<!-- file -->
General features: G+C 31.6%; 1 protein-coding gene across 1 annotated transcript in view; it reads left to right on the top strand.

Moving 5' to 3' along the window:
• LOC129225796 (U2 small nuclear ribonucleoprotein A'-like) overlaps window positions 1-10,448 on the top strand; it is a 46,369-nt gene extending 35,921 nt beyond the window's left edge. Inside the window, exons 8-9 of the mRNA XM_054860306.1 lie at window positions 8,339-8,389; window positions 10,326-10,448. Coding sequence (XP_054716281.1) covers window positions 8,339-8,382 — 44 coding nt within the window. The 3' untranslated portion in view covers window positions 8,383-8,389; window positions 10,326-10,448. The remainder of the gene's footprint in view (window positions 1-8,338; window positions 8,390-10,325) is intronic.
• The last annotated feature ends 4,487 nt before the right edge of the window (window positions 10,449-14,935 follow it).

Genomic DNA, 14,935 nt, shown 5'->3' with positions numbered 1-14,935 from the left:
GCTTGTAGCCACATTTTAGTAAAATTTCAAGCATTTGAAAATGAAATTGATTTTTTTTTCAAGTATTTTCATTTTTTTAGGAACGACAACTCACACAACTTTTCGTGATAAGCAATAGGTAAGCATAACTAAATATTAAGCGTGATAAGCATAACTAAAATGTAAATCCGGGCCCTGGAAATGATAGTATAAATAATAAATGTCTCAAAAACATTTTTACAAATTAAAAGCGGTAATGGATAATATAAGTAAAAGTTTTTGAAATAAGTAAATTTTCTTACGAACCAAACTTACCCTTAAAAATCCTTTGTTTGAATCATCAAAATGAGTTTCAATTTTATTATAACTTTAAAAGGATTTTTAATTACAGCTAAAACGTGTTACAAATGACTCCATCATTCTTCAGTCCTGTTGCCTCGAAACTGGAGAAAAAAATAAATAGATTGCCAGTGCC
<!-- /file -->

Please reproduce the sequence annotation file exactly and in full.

General features: G+C 31.6%; 1 protein-coding gene across 1 annotated transcript in view; it reads left to right on the top strand.

Moving 5' to 3' along the window:
• LOC129225796 (U2 small nuclear ribonucleoprotein A'-like) overlaps window positions 1-10,448 on the top strand; it is a 46,369-nt gene extending 35,921 nt beyond the window's left edge. Inside the window, exons 8-9 of the mRNA XM_054860306.1 lie at window positions 8,339-8,389; window positions 10,326-10,448. Coding sequence (XP_054716281.1) covers window positions 8,339-8,382 — 44 coding nt within the window. The 3' untranslated portion in view covers window positions 8,383-8,389; window positions 10,326-10,448. The remainder of the gene's footprint in view (window positions 1-8,338; window positions 8,390-10,325) is intronic.
• The last annotated feature ends 4,487 nt before the right edge of the window (window positions 10,449-14,935 follow it).

Genomic DNA, 14,935 nt, shown 5'->3' with positions numbered 1-14,935 from the left:
GCTTGTAGCCACATTTTAGTAAAATTTCAAGCATTTGAAAATGAAATTGATTTTTTTTTCAAGTATTTTCATTTTTTTAGGAACGACAACTCACACAACTTTTCGTGATAAGCAATAGGTAAGCATAACTAAATATTAAGCGTGATAAGCATAACTAAAATGTAAATCCGGGCCCTGGAAATGATAGTATAAATAATAAATGTCTCAAAAACATTTTTACAAATTAAAAGCGGTAATGGATAATATAAGTAAAAGTTTTTGAAATAAGTAAATTTTCTTACGAACCAAACTTACCCTTAAAAATCCTTTGTTTGAATCATCAAAATGAGTTTCAATTTTATTATAACTTTAAAAGGATTTTTAATTACAGCTAAAACGTGTTACAAATGACTCCATCATTCTTCAGTCCTGTTGCCTCGAAACTGGAGAAAAAAATAAATAGATTGCCAGTGCC